It all began in the year 1939 in the small Eastern Cape town of Molteno. The effects of the Great Depression had brought many communities to their knees.
It was at this time that Ouma Greyvensteyn and her friends attended a church meeting where ways in which to help mission work were discussed. Like in the Gospel, the women were given half-a-crown each to use their talents.
Then it came to her - using just one half-crown, the time-honoured family recipe and her home cooking talents, she baked her rusks to sheer perfection, which she then sold to the visiting farmers' wives in the community. Within days, orders were pouring in for Ouma's delicious rusks. From the humble beginnings of a half crown venture, Ouma emerged as South Africa's most famous baker.
Orders were soon received from as far afield as Johannesburg and Ouma's husband, Thys became known as Thys Beskuitjies amongst the locals of the Stormberg. He also held the position as Mayor of Molteno for 21 years.
Ouma Greyvensteyn remained personally involved in the operation for many years, a remarkable person who since her younger years had actively participated in Molteno's cultural and art activities. Her dream of a large rusk factory with oven chimneys seen against the horizon later became a reality and today, having expanded extensively from its humble beginnings, the Ouma factory is still situated on the farm Friedenheim, just outside Molteno.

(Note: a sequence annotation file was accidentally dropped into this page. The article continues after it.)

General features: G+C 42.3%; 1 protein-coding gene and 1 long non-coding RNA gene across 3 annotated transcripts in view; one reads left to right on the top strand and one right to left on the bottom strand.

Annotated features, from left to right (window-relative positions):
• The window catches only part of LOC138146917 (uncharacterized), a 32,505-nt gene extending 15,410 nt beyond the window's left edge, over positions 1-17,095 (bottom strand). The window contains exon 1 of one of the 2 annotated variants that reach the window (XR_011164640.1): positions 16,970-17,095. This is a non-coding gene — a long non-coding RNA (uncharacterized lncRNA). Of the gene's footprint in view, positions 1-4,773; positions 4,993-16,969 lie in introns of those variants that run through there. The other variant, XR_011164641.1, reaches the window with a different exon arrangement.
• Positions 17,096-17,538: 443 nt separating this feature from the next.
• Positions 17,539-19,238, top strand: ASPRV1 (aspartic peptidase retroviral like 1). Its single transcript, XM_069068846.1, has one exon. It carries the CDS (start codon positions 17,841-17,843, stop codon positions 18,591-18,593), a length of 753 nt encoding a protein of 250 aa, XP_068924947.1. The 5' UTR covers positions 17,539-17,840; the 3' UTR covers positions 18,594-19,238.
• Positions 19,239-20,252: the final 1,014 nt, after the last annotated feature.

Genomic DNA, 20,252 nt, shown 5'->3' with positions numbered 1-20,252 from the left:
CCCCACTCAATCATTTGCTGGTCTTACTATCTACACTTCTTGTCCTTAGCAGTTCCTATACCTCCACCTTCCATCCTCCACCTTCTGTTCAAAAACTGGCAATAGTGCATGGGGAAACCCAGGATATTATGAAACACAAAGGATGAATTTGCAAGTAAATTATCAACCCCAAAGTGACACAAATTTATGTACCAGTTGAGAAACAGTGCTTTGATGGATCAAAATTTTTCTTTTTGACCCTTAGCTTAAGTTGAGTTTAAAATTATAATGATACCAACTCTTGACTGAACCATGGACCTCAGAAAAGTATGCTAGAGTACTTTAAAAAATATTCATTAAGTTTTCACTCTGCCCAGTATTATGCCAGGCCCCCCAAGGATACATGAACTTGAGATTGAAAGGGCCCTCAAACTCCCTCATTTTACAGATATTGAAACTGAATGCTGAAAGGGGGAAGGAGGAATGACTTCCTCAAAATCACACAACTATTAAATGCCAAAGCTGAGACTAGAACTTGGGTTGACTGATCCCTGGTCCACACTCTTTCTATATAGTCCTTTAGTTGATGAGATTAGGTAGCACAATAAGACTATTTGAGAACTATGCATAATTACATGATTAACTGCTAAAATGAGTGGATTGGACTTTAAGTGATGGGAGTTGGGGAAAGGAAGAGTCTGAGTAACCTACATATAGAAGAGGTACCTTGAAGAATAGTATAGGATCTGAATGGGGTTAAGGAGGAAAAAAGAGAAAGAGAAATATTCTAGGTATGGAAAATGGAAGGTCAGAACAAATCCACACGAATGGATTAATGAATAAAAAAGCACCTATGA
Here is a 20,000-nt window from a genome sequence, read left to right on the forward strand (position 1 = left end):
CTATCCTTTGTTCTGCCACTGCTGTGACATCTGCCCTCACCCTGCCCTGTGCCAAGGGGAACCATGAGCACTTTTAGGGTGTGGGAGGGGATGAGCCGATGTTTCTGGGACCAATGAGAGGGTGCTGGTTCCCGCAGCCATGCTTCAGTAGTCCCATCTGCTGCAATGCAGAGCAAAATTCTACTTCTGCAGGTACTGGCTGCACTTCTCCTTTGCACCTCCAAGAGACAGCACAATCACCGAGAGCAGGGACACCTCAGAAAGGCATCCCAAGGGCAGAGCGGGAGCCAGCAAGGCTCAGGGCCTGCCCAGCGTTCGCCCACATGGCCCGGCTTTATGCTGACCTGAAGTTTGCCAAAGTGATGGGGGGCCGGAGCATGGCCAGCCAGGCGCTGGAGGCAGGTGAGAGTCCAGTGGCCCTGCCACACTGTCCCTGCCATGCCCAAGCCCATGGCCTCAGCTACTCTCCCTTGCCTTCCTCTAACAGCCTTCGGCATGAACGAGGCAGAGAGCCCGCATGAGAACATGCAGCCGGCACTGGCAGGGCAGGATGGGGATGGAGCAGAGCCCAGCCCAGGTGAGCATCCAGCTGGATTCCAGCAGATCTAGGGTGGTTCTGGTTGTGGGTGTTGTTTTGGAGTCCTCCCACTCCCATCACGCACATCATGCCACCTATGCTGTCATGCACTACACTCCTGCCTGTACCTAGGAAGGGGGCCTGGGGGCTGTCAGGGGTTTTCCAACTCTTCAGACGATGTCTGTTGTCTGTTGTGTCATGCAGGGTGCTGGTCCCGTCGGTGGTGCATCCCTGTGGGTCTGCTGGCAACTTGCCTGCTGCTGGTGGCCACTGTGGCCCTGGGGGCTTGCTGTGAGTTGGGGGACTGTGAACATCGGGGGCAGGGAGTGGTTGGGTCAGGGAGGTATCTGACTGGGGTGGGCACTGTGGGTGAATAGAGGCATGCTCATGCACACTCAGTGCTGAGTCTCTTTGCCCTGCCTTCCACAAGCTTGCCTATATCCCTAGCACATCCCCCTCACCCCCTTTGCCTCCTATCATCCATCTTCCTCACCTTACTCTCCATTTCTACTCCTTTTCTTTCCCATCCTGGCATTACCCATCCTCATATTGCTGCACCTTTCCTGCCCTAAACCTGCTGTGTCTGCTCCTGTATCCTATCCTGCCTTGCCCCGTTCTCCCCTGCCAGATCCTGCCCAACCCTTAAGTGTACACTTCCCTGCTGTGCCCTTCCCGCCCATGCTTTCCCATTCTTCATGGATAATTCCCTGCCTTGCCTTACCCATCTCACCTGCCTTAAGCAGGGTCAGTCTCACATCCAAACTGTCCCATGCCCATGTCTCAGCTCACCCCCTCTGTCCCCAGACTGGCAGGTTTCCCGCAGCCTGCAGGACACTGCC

Though Ouma Greyvensteyn lived to the ripe old age of 98 and passed away in 1989, her name lives on in thousands of households. Originally sold as Outspan Rusks, such was the success of the business that the family decided to look around for more opportunities. Visiting America in 1995, Leon Greyvensteyn met Herman Lay, a pioneer of the potato chip or crisp industry and founder of Lay's, one of the major manufacturers of crips in the world. Bringing the process to South Africa in 1956 led to the formation of Simba Chips, Simba being the Swahili word for Lion. For many years, Outspan Rusks, later named Ouma Rusks, were produced and marketed as a Simba product.
A household name; a true South African icon, adored locally and eagerly sought after by South Africans living abroad, Ouma Rusks are so entrenched in our national culture that in another 60 years we will probably still be saying: “Dip 'n Ouma, dip 'n Ouma.”